Tuesday morning arrived, again, I woke up at 6:00am to prepare myself to take another grueling test. Luckily, the material in Advanced Contact Lens was not as difficult as Posterior Segment. The test came and went, just as any other tests would. My Tuesday afternoon consisted of taking a nap to rejuvenate, and then studying for Case Analysis. This class focuses on teaching you to think like a clinician. A majority of the lectures are case presentations where as a class we ask questions and determine diagnoses of many different cases. You may wonder what the final for this class will consist of, well, you will be tested over the different cases presented in class. They will provide specific information about the case and you will make the best diagnosis based on the information.

Wednesday at 6:00am I again reviewed a few lectures and prepared for my test at 7:30am! The test was a blur, like all the rest. The test coming up on Thursday, won’t be a walk in the park though, so after my test Wednesday morning, I had to hit the books hard. Thursday’s test was in Strabismus and Amblyopia, when you get to this class you will understand. This class is tough, but you will leave feeling more confident in your skills. You will learn all about eye turns/deviations and begin to learn how to recognize and how to manage these cases clinically. EyeChart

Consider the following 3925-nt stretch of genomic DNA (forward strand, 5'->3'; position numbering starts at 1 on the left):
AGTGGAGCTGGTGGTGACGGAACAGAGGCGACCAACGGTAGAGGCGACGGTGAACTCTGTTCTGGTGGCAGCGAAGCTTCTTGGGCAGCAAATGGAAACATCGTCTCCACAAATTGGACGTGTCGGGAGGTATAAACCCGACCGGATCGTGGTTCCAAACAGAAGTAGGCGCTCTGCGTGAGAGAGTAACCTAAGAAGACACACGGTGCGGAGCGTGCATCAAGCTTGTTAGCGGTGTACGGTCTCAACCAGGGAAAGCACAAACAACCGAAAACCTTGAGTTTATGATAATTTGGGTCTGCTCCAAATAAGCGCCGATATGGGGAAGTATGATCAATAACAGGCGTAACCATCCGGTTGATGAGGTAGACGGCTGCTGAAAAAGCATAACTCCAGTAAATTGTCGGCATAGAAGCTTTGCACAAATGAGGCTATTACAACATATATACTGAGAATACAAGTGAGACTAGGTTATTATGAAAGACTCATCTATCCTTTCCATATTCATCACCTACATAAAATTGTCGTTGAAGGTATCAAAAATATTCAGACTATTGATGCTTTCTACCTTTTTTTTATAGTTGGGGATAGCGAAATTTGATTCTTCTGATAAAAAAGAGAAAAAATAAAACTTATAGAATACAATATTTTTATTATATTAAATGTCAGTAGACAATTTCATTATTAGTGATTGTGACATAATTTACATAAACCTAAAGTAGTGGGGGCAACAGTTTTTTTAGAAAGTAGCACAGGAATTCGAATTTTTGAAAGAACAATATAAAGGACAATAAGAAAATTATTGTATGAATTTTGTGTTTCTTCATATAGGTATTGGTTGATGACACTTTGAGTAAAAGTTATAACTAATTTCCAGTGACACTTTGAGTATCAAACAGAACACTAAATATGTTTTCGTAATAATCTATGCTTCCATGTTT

My Thursday morning was exactly like the rest. I was more nervous about this test though. It was going to be difficult, and I spent every minute that morning reviewing and trying to make sure I was ready for that test. It was a tough test, but as long as you prepare well, you will perform well. By this time there was a light at the end of the tunnel. Tomorrow morning would be the last final of the summer! It was in our glaucoma course. This class is focused on the clinical aspect of glaucoma diagnosis and management. It is a very useful class. Everything you learn will apply clinically. By the time you finish the final you will have a good idea on how to diagnose and treat glaucoma. My Thursday afternoon was not as intense, I took a few hours to relax and play some racquetball. My studying on Thursday afternoon was sub-par, at best. I was able to get through all the lectures, but it was very difficult to stay focused.

Friday morning came around, and I woke up at 6:30am this morning. The glaucoma test was not easy, but it was our easiest final of the six we took. I looked over a few things Friday morning, but I was not as worried about this test. The final came and went, and I remember walking out of the test room and feeling free! It was time to get some R&R and enjoy not studying for a whole week!

Finals weeks are always the same in optometry school. They are intense, but you always find a way to get through it. You put your nose to the grind, and spend most of your waking hours of that week studying. In the end it is worth it. Receiving good grades is great, but to be honest, sometimes just passing is a relief. In the end, hard work does pay off! If you are reading this and it is your finals week, then keep your chin up, it will be over soon. If you have made it to this point then you are smart enough, just hang in there!